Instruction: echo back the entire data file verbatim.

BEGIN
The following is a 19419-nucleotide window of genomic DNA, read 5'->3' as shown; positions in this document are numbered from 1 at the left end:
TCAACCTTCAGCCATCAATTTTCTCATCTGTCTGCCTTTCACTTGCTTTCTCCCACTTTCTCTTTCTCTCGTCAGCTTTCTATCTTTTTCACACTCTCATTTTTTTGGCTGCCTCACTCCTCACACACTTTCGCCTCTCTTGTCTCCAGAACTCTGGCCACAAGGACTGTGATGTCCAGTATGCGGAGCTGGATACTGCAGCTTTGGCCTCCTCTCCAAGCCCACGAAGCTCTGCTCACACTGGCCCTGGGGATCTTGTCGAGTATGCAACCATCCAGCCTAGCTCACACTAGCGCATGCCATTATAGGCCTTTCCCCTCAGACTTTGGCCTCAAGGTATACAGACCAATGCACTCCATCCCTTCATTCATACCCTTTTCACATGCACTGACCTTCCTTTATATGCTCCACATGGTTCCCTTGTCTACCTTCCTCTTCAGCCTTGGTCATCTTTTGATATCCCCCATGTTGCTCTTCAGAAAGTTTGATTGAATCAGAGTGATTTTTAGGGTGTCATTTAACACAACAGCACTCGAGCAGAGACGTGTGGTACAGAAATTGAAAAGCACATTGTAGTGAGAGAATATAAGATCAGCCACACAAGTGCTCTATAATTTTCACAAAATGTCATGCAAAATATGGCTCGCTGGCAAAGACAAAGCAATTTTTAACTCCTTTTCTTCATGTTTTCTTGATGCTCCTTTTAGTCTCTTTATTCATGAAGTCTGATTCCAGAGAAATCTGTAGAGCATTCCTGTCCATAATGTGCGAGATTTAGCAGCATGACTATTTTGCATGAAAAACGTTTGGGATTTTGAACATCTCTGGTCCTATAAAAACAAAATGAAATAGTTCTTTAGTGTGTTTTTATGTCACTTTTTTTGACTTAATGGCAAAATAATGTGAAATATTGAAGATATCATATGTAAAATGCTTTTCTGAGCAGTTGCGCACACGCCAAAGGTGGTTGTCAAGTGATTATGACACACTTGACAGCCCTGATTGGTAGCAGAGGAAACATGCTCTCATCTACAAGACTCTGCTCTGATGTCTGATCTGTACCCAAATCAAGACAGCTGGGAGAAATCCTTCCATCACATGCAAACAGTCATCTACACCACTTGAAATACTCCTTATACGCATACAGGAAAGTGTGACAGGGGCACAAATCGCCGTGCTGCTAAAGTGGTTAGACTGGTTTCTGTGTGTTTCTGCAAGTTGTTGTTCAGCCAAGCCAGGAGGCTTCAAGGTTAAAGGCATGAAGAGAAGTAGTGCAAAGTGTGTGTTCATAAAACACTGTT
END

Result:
The following is a 19419-nucleotide window of genomic DNA, read 5'->3' as shown; positions in this document are numbered from 1 at the left end:
TCAACCTTCAGCCATCAATTTTCTCATCTGTCTGCCTTTCACTTGCTTTCTCCCACTTTCTCTTTCTCTCGTCAGCTTTCTATCTTTTTCACACTCTCATTTTTTTGGCTGCCTCACTCCTCACACACTTTCGCCTCTCTTGTCTCCAGAACTCTGGCCACAAGGACTGTGATGTCCAGTATGCGGAGCTGGATACTGCAGCTTTGGCCTCCTCTCCAAGCCCACGAAGCTCTGCTCACACTGGCCCTGGGGATCTTGTCGAGTATGCAACCATCCAGCCTAGCTCACACTAGCGCATGCCATTATAGGCCTTTCCCCTCAGACTTTGGCCTCAAGGTATACAGACCAATGCACTCCATCCCTTCATTCATACCCTTTTCACATGCACTGACCTTCCTTTATATGCTCCACATGGTTCCCTTGTCTACCTTCCTCTTCAGCCTTGGTCATCTTTTGATATCCCCCATGTTGCTCTTCAGAAAGTTTGATTGAATCAGAGTGATTTTTAGGGTGTCATTTAACACAACAGCACTCGAGCAGAGACGTGTGGTACAGAAATTGAAAAGCACATTGTAGTGAGAGAATATAAGATCAGCCACACAAGTGCTCTATAATTTTCACAAAATGTCATGCAAAATATGGCTCGCTGGCAAAGACAAAGCAATTTTTAACTCCTTTTCTTCATGTTTTCTTGATGCTCCTTTTAGTCTCTTTATTCATGAAGTCTGATTCCAGAGAAATCTGTAGAGCATTCCTGTCCATAATGTGCGAGATTTAGCAGCATGACTATTTTGCATGAAAAACGTTTGGGATTTTGAACATCTCTGGTCCTATAAAAACAAAATGAAATAGTTCTTTAGTGTGTTTTTATGTCACTTTTTTTGACTTAATGGCAAAATAATGTGAAATATTGAAGATATCATATGTAAAATGCTTTTCTGAGCAGTTGCGCACACGCCAAAGGTGGTTGTCAAGTGATTATGACACACTTGACAGCCCTGATTGGTAGCAGAGGAAACATGCTCTCATCTACAAGACTCTGCTCTGATGTCTGATCTGTACCCAAATCAAGACAGCTGGGAGAAATCCTTCCATCACATGCAAACAGTCATCTACACCACTTGAAATACTCCTTATACGCATACAGGAAAGTGTGACAGGGGCACAAATCGCCGTGCTGCTAAAGTGGTTAGACTGGTTTCTGTGTGTTTCTGCAAGTTGTTGTTCAGCCAAGCCAGGAGGCTTCAAGGTTAAAGGCATGAAGAGAAGTAGTGCAAAGTGTGTGTTCATAAAACACTGTT